Memories of Bristol Cinema
The Whiteladies cinema pictured in the 1950s - "WHITELADIES CINEMA: THE FINAL CURTAIN" - January 2004 It's the end of the road for the campaign to save the former Whiteladies Road cinema from redevelopment, as the city's planning committee gives the go-ahead to turn it into a health club. - We look back at its history - JANUARY 21 was a sad day for Bristol's cinema lovers. Despite strong protests from campaigners, and a 5,000-strong petition, the city's planning committee finally decided - by six to four - to give the nod of approval to plans by London-based developer Medinbrand to change that much-loved landmark, the Grade Two Listed, Whiteladies Road cinema, into a health club.
The permission means that the outside will not be touched but internally the seats, projection rooms, suspended ceiling, timber cladding and foyer partitions will go. But, as part of the deal, the decorative plasterwork will stay and the former ballroom and auditorium will be restored. Although the cinema - then the oldest left in the city - finally closed its doors to the public in December 2001 it's a crying shame that Bristol has now lost another community cinema and, with it, a part of a living heritage stretching back almost three generations.
It's a far cry from the heady days in November 1921, when the cinema was proudly opened by the Duchess of Beaufort, who was joined for the occasion by the arch deacon of Bristol and a senior Free Church minister. Cinemas were still viewed with suspicion by some ministers and the management wanted the blessing of at least two influential churches before embarking on their newest venture.
It was a very grand building in a prime location. The imposing entrance hall featured 10 columns of Italian marble, a marble dado and a floor composed of marble crazy paving, or mosaic. The Western Daily Press reported: "Here one need not dream of dwelling in marble halls but can enjoy the reality." As well as comfortable seating for 1,300 there was a big crush hall where wellheeled patrons could wait in comfort. An elegant restaurant and dance hall built next to the cinema now house the Dog and Duck pub.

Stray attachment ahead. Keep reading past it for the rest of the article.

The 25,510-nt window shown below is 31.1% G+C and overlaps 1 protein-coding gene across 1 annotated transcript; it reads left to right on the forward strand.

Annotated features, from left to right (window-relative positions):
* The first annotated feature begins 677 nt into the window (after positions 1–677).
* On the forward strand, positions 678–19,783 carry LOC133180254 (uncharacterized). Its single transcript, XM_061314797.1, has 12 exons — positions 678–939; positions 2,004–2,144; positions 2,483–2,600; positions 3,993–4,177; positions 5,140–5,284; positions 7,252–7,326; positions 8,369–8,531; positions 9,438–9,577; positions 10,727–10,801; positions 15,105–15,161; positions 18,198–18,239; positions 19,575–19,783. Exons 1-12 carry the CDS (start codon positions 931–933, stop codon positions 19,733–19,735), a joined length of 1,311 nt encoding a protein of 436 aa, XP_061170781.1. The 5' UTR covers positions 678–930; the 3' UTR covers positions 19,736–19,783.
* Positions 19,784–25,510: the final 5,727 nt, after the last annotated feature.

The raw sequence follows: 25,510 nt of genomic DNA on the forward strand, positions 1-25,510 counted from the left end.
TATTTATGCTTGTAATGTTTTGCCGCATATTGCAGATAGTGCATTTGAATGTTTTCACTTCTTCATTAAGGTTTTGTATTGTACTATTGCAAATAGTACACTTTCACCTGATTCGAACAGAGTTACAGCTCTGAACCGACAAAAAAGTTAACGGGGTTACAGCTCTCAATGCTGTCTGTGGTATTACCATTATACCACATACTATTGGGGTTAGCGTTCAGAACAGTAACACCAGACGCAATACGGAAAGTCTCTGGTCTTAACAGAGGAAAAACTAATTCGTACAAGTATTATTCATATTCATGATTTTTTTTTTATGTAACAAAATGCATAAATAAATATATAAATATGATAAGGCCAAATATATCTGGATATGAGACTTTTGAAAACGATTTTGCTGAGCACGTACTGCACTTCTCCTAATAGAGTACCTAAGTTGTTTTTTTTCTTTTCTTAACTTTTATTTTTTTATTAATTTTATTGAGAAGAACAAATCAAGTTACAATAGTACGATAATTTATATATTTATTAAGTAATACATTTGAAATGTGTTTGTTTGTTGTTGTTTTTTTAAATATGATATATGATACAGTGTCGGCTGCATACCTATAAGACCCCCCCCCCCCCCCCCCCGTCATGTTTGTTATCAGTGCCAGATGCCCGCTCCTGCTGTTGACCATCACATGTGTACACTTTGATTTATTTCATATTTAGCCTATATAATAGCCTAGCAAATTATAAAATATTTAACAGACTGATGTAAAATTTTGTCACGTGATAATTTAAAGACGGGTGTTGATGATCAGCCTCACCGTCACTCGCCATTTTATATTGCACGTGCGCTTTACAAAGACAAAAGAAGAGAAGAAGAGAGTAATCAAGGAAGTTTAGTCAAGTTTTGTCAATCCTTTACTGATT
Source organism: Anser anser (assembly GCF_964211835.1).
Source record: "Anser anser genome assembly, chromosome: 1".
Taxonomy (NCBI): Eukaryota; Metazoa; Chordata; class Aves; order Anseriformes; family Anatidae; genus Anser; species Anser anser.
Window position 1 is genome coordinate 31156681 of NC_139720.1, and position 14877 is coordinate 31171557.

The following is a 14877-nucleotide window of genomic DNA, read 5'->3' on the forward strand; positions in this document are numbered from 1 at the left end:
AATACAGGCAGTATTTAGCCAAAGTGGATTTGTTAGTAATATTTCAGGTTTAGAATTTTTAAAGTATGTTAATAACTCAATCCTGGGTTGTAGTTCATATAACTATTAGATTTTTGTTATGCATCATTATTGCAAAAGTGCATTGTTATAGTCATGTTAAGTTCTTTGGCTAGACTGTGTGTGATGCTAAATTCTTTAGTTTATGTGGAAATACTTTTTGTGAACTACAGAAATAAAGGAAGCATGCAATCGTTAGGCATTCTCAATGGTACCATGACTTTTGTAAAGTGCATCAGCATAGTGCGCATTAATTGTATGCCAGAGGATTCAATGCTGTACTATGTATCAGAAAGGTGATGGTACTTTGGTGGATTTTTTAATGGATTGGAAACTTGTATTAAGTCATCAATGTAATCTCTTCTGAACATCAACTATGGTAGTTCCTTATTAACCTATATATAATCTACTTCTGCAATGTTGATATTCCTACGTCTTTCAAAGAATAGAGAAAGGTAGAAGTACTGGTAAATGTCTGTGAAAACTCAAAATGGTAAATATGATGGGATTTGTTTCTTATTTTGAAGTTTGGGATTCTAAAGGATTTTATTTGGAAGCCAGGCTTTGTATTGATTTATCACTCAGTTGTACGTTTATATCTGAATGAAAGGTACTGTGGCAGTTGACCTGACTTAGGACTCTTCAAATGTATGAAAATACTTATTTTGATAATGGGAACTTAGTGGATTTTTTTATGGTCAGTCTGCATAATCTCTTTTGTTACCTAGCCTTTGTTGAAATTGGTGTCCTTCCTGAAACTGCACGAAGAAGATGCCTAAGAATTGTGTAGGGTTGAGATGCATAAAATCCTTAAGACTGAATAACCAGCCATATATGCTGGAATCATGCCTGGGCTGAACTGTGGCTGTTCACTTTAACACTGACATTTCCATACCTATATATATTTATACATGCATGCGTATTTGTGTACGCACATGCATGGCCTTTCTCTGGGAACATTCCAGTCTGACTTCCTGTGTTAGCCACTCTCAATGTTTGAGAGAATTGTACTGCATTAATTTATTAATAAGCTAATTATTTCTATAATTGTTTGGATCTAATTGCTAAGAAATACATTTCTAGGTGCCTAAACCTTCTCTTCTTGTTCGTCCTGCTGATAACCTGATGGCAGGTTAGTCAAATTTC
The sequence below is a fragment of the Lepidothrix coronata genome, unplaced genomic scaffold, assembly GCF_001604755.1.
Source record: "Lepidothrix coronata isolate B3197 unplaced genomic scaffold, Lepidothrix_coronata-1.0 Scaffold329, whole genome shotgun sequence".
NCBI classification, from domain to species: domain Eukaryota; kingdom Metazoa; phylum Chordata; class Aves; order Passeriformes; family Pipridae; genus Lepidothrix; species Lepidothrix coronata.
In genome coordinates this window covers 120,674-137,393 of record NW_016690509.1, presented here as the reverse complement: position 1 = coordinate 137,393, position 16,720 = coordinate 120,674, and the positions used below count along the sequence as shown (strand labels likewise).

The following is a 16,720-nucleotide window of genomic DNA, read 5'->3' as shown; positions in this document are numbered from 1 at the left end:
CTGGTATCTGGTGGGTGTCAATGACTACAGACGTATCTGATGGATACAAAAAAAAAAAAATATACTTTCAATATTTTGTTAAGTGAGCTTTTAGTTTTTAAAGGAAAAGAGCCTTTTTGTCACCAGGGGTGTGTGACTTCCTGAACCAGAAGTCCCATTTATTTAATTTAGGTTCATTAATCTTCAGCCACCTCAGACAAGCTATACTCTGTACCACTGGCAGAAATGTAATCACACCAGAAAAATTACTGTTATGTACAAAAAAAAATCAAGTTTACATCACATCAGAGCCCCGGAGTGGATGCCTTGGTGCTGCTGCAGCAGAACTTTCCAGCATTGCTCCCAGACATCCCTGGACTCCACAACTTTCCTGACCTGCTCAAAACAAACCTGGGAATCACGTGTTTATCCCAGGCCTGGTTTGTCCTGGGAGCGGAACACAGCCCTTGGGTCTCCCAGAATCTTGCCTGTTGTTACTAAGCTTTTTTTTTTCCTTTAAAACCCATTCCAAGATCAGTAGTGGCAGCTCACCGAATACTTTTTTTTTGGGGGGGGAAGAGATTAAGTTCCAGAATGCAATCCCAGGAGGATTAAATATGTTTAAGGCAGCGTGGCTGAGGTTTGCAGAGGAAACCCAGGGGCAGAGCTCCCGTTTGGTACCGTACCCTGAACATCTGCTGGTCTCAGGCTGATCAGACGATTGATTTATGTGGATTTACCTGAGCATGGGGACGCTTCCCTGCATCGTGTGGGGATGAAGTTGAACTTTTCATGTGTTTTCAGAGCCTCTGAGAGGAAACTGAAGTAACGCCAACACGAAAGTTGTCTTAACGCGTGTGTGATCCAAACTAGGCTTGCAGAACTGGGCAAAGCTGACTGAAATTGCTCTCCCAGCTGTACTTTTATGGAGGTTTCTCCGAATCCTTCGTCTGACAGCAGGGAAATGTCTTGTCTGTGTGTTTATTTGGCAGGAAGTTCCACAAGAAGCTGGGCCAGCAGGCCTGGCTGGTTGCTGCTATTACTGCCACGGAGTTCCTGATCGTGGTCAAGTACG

The cinema also featured a marble staircase with mahogany panelling and a balustrade which led up to a balcony with leaded lights. There was an upstairs hall with a sprung floor. At one end of the building a prominent white-stone tower arose, with the name of the cinema set in concrete at the top. The Bristol Times & Mirror newspaper insisted on calling it a "Kinema" as they said that it was a building devoted to kinematography. It certainly sounded posh - better than "Picture House" anyway - and suited its Clifton location.
The chairman of the venture was Mr Albert Moon, who became Lord Mayor in 1936, and who had interests in two other cinemas, the Bristol Gem and the Kingswood Regent. Considering its pedigree the cinema was strangely unadventurous and was the last major city picture house to be adapted for the talkies. It resisted the trend and even billed itself as "The Home of the Silent Screen".